Via this page I learned of the existence of apachebench, which was installed on my system already (probably along with Apache2) as
/usr/sbin/ab. This tool lets you hammer a server and see how it handles concurrent requests etc. Long before I read this diatribe I knew that I didn't know crap about statistics and that benchmarks in the end are of marginal use to me, but apachebench lets me partially answer the questions I had about how SBCL+Hunchentoot handles concurrent requests.
I got mixed results. Hunchentoot happily gives birth to worker threads to handle all the requests, so that answers one question for me. But when running Hunchentoot behind mod_lisp and Apache, when I hit it with too many requests at once I get dropped into the debugger in the REPL. (Actually, I get dropped simultaneously into tens or hundreds of debuggers. Ouch.) And I get all kinds of errors spewed into my logs. Things about broken pipes, missing sockets, dead streams, unbound HUNCHENTOOT:REPLY variables, you name it.
One thing I looked at first was whether my packages were up to date. This brings me to a side rant: They were not, because many / most of the CL packages (even unstable) in the Portage tree are really really out of date. Because this is Gentoo, it's not hard to version-bump some new ebuilds into
/usr/local/portage myself, which I did, but I didn't realize the tree was lagging this much.
(There is (was?) a Gentoo "Common Lisp Portage Overlay project" linked from CLiki but it seems entirely abandoned since 2006. Apparently there was a lone dev (Matthew Kennedy) back in 2006 who was really pushing a lot of CL stuff for Gentoo but he quit in January 2007. But according to the gentoo-lisp mailing list, there's a newer git overlay repo that's serving the same purpose nowadays.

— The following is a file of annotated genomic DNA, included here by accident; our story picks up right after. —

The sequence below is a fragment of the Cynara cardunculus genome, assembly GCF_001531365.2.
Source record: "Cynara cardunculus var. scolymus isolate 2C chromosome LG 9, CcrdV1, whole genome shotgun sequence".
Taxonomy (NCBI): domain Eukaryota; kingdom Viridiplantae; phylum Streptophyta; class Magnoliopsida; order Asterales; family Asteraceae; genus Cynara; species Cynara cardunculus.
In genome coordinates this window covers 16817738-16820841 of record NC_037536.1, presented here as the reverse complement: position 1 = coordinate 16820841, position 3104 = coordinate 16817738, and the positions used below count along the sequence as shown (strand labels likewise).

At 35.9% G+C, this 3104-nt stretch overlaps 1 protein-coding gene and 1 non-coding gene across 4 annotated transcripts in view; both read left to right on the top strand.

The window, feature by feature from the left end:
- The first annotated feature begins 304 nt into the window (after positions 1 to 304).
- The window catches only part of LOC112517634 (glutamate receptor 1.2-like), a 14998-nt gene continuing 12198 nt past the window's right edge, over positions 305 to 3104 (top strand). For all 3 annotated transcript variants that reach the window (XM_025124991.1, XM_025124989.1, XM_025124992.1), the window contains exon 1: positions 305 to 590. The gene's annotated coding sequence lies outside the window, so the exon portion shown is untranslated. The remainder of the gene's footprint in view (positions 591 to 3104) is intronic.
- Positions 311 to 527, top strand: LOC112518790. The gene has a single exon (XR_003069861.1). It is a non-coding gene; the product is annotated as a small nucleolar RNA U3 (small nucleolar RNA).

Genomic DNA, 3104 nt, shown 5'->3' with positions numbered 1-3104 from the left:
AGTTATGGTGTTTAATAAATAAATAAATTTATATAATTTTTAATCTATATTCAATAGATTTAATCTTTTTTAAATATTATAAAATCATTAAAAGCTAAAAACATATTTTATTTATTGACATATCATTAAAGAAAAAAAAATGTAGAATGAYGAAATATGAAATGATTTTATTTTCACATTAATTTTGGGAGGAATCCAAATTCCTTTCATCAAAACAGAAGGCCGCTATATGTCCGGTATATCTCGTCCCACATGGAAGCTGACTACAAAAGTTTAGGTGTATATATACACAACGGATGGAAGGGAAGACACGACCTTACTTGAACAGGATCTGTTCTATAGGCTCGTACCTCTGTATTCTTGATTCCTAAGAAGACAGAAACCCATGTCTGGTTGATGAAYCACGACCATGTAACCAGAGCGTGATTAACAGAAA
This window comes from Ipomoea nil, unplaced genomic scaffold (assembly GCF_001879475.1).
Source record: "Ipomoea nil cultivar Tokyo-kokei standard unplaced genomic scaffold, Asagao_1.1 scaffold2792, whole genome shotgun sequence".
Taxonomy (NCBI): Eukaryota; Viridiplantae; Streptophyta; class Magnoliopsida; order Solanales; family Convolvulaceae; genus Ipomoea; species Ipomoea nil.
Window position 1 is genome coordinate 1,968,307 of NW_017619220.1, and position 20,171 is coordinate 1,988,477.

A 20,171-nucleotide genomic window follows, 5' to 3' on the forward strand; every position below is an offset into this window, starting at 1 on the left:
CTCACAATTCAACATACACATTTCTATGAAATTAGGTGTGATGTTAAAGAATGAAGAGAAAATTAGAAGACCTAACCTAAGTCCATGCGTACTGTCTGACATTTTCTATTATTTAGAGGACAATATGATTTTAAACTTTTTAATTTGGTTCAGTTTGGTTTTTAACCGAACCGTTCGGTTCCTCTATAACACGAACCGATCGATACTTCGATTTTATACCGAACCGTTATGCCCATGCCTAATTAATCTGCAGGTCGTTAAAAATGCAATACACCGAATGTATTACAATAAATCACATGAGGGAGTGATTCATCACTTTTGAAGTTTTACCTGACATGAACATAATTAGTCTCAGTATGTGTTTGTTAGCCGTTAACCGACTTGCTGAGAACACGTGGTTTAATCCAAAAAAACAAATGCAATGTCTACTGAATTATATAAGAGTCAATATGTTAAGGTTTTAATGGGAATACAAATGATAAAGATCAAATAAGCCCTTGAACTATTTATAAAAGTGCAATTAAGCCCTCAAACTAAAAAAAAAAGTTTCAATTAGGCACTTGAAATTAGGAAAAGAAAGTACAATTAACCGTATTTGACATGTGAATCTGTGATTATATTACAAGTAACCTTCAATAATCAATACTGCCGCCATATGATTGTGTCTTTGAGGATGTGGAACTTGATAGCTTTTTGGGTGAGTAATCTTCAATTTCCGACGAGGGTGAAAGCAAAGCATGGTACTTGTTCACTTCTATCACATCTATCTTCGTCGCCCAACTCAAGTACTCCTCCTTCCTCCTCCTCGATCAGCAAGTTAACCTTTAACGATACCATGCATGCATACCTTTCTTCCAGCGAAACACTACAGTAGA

It's kind of sad how much detective-work I needed to do to track this information down. I'm sure the Gentoo Lisp-devs are doing the best they can though. If only I had the skill, knowledge, time, and ambition (in that order of importance) to help out myself.)
In any case, upgrading packages to current versions didn't help. Even loading a fresh SBCL image and loading hunchentoot and starting a server and serving just the default Hunchentoot "Hey you have no pages defined" page, I get a thread massacre and SLIME is debugger-bombed even if I simply hit refresh in my web browser a bunch of times quickly.
The good news is that if there's no human around to handle these thread errors / debugger sessions in the REPL, the threads quickly timeout and die off. This is probably what I'd want to have happen on a server I wasn't monitoring 24 hours a day. The bad news is that requests dying left and right isn't that great when you're a user waiting for a page to be displayed.
However the other good news is if I just use Hunchentoot by itself and ditch mod_lisp and Apache, I have no problems at all. Requests are handled quickly and even with lots and lots of concurrent requests in apachebench I get no thread-slaughter. So it seems likely that the problem is with mod_lisp, or with the communication between it and Apache and SBCL.
When it comes right down to it, why do I even need Apache? I don't really. My first thought was that Apache was hogging up port 80 on my machine and I don't want a Hunchentoot-driven site to have my URL always include some non-standard port, but then I remembered I pay for two IP addresses with my host anyways, so I can use one IP for my other, Apache-driven sites and dedicate the other IP to Hunchentoot.
If I can set that up, why use Apache? There's no real reason other than the one that bites me so often as I've been learning Lisp: It's what I'm used to, it's what I'm comfortable with. The idea that a hierarchy of web pages are actually all coming from a single Lisp script running in a single persistent Lisp image that's parsing and fiddling with request URI strings and calling functions appropriately, is very different from the naive filesystem directory tree full of HTML files or PHP scripts that I suppose I usually think of when I picture a web page. It's different, but also very nice in many ways.
And so the journey continues. We'll see what tomorrow has in store.